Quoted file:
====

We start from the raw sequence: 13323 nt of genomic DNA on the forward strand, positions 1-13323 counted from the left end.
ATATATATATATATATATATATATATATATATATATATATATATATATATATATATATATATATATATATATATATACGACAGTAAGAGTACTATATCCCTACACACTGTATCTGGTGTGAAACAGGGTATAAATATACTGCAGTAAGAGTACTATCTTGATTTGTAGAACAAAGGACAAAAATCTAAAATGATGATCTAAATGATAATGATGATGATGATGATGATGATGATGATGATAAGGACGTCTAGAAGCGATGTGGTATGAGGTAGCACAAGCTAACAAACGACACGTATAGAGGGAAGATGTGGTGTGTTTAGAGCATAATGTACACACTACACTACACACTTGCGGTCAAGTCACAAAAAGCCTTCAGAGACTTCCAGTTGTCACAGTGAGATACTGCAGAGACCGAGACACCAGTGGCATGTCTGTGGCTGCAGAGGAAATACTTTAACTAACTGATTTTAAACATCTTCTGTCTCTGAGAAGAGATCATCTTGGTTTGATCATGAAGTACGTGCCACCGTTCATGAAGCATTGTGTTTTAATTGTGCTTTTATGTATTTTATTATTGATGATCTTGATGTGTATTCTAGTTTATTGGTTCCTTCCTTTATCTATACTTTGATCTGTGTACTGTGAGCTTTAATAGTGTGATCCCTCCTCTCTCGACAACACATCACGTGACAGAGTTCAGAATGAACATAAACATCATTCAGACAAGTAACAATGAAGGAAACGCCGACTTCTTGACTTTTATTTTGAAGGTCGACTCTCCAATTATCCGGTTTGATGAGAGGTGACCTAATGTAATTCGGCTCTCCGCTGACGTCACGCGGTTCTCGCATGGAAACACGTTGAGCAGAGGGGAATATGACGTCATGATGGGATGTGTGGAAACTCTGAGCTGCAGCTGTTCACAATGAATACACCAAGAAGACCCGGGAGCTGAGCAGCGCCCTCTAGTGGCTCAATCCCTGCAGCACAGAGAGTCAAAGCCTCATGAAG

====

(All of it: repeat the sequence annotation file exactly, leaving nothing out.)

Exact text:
We start from the raw sequence: 13323 nt of genomic DNA on the forward strand, positions 1-13323 counted from the left end.
ATATATATATATATATATATATATATATATATATATATATATATATATATATATATATATATATATATATATATATACGACAGTAAGAGTACTATATCCCTACACACTGTATCTGGTGTGAAACAGGGTATAAATATACTGCAGTAAGAGTACTATCTTGATTTGTAGAACAAAGGACAAAAATCTAAAATGATGATCTAAATGATAATGATGATGATGATGATGATGATGATGATGATAAGGACGTCTAGAAGCGATGTGGTATGAGGTAGCACAAGCTAACAAACGACACGTATAGAGGGAAGATGTGGTGTGTTTAGAGCATAATGTACACACTACACTACACACTTGCGGTCAAGTCACAAAAAGCCTTCAGAGACTTCCAGTTGTCACAGTGAGATACTGCAGAGACCGAGACACCAGTGGCATGTCTGTGGCTGCAGAGGAAATACTTTAACTAACTGATTTTAAACATCTTCTGTCTCTGAGAAGAGATCATCTTGGTTTGATCATGAAGTACGTGCCACCGTTCATGAAGCATTGTGTTTTAATTGTGCTTTTATGTATTTTATTATTGATGATCTTGATGTGTATTCTAGTTTATTGGTTCCTTCCTTTATCTATACTTTGATCTGTGTACTGTGAGCTTTAATAGTGTGATCCCTCCTCTCTCGACAACACATCACGTGACAGAGTTCAGAATGAACATAAACATCATTCAGACAAGTAACAATGAAGGAAACGCCGACTTCTTGACTTTTATTTTGAAGGTCGACTCTCCAATTATCCGGTTTGATGAGAGGTGACCTAATGTAATTCGGCTCTCCGCTGACGTCACGCGGTTCTCGCATGGAAACACGTTGAGCAGAGGGGAATATGACGTCATGATGGGATGTGTGGAAACTCTGAGCTGCAGCTGTTCACAATGAATACACCAAGAAGACCCGGGAGCTGAGCAGCGCCCTCTAGTGGCTCAATCCCTGCAGCACAGAGAGTCAAAGCCTCATGAAG